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by (Sir) Thomas Wyatt (1503-42)
Tagus, farewell, that westward with thy streams
Turns up the grains of gold already tried,
With spur and sail for I go to seek the Thames
Gainward the sun that showeth her wealthy pride
And to the town which Brutus sought by dreams
Like bended moon doth lend her lusty side.
My kind, my country, alone for whom I live,
Of mighty love the wings for this me give.
Sir Thomas Wyatt was an example of that most endangered of species: courtier to, and confidant of, King Henry VIII. His father, Henry Wyatt, had allied himself with the Lancastrian faction during the Wars of the Roses and been rewarded by his namesake, Henry Tudor, with a knighthood and a place on the Privy Council upon his succession as Henry VII. Thomas was born at Allington castle in Kent and - probably - graduated with an MA from St. John's, Cambridge, in 1520. He was married around this time to Elizabeth Brooke who was to provide him with two children before their separation, on the grounds of her adultery - which may account for the rueful tone of much of his love poetry. He also, according to legend, enjoyed a dalliance with the future queen, Anne Boleyn, and may even have warned his monarch against her.
As a young man, Wyatt was involved in diplomatic missions to Paris and to Italy (where he was captured and ransomed by Spanish troops who were occupying Rome). He seems to have escaped, and upon his return to England published a number of his translations from Plutarch in 1528 (the only examples of his work to be printed in his lifetime). After a two year assignment as High Marshal of Calais he was gaoled in the Fleet prison (for killing a member of the London Guard) in 1534 and, again, in the Tower from May, 1536 (for six weeks) most likely in connection with the fall and disgrace of Queen Anne.
Royal disfavour was brief. Wyatt profited from the confiscation of church lands at the Dissolution and, newly knighted, was sent to be English ambassador to the Spanish court of the Emperor Charles V - who had been antagonised by the English King's divorce from his aunt, Katherine of Aragon. Sir Thomas's mission seems to have been accorded a success and in the poem reproduced above we see him, in the June of 1539, allowing himself, perhaps, some wistful ambivalence at the news of his recall to England.
'Tagus, farewell' (untitled) survives in a leather-bound notebook which Wyatt kept between 1537 and 1542. This contains over a hundred of his poems in various hands (together with a number by the earl of Surrey), plus drafts of letters and mathematical computations. This particular poem was written by Wyatt himself, in a spidery script, and we can see several amendments - for instance the 'which' in line 5 and the 'alone' of line 7 are corrections (the original was 'only alone'). The Iberian river Tagus was celebrated for the resemblance of its sandy bed to gold (by, amongst others, Chaucer and John Skelton). The 'Brutus' alluded to is not the Roman regicide but rather a Trojan descendent of Aeneas of Troy, who had dreamt that he would establish a kingdom in Albion and was said, by some, to have founded London. 'Gainward the sun' refers to the fact that the Thames, unlike the Tagus, flows eastwards. 'Bended moon' is a nod towards the crescent-like kink in the Thames.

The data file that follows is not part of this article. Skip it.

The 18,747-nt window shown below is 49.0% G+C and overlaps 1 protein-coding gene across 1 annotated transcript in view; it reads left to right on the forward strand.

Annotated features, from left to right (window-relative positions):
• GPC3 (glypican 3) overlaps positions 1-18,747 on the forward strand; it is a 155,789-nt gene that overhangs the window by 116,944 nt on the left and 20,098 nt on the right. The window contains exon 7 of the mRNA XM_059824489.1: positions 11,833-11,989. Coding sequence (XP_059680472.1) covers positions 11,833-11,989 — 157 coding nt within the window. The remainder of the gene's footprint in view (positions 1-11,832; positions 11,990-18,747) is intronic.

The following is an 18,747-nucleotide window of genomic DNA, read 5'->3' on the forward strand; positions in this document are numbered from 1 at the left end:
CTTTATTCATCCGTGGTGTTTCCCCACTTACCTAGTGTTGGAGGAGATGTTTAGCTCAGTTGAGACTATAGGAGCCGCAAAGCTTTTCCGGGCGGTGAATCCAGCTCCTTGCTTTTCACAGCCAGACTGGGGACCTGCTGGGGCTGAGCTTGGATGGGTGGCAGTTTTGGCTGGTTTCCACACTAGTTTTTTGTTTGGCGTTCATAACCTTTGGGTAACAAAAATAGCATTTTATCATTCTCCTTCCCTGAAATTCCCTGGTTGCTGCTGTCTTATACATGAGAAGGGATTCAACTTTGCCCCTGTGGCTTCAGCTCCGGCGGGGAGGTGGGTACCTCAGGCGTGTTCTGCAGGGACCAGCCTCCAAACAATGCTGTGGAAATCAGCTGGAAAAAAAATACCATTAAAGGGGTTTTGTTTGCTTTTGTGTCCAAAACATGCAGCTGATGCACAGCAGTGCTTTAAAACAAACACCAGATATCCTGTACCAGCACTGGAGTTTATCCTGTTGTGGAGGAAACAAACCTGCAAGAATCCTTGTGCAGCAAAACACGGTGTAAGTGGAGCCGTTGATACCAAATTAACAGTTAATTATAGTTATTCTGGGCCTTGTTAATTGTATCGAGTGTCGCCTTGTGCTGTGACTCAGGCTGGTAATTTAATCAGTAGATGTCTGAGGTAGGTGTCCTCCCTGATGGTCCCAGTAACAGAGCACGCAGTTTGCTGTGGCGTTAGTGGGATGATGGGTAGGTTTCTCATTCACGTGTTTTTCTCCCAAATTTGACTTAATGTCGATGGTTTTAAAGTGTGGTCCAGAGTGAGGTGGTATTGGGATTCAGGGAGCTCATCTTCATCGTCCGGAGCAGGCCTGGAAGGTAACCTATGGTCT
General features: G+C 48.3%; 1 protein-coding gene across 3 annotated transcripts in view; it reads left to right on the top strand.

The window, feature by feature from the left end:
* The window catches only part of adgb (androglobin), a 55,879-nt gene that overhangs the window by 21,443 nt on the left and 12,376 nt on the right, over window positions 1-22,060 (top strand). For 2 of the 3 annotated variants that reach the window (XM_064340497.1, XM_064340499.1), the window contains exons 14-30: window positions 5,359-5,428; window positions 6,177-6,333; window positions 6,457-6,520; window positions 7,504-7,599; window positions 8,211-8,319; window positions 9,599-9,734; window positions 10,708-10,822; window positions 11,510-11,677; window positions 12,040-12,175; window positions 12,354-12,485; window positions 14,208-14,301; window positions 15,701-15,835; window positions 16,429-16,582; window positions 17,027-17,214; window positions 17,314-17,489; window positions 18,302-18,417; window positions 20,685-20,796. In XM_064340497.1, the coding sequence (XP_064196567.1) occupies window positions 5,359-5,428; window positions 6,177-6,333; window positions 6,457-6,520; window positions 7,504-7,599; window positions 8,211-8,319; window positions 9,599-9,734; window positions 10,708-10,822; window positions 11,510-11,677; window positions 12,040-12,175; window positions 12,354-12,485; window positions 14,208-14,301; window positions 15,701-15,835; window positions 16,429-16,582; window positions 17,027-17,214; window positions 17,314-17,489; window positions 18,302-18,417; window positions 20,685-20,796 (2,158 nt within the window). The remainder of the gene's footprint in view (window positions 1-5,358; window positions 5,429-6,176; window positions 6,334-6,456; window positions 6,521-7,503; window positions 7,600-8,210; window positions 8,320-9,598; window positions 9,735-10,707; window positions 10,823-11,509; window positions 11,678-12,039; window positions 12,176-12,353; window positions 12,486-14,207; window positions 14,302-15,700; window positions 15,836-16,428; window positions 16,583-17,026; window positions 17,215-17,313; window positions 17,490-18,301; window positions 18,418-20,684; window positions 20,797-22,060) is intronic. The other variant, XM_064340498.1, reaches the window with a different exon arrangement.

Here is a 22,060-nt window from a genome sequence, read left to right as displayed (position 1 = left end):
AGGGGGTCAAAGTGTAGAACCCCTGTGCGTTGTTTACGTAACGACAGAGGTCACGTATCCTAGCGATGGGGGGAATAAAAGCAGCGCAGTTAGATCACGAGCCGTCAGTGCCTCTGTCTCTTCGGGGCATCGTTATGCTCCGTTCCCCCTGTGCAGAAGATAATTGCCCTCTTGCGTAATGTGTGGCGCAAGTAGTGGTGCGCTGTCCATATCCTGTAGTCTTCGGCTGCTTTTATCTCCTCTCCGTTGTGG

The works of Sir Thomas Wyatt were not available to a general English readership until fifteen years after his death, when they appeared in Songs and Sonnettes, 'written by the ryght honourable Lorde Henry Haward Late Earle of Surrey', and other, (better known as Tottel's Miscellany, published in 1557). This work introduced to the Tudors something of the flavour of the Italianate poets, alongside various 'new' forms such as the sonnet, the ottava rima, the terza rima and iambic pentameter. It would prove enormously influential to the Elizabethans, in particular writers such as Spenser, Marlowe and Shakespeare. Due to an error in their respective chronologies, it was long believed that Wyatt was merely a camp-follower of the earl of Surrey, but in the twentieth century the primacy of Wyatt's poetic legacy became fully established. Tottel's Miscellany fails to attribute the verse to its true author and entitles it 'Of his returne from Spaine'.
Wyatt may have been wise to view his return with ambivalence. In 1540 the fall of his friend and patron, Thomas Cromwell, signalled a new period of danger, and early 1541 would see him, once more, languishing in the Tower - on trumped-up charges of treason. Again the mercurial king would release him and grant him new and profitable offices. In early October, 1542, an emissary from Charles V arrived at Falmouth and Wyatt was dispatched, post-haste, to meet him. The arduous journey in inclement weather led to the onset of a fever (probably pneumonia) from which the poet was to expire, at Sherbourne, Devon, on the eleventh of that month.
Baldi, S., Sir Thomas Wyatt, Longmans (1961)
Scott, H. (ed), Selected Poems of Sir Thomas Wyatt, Carcanet (1996)
Thomson, P., Sir Thomas Wyatt and His background, Routledge (1964)
Kevin Saving © 2008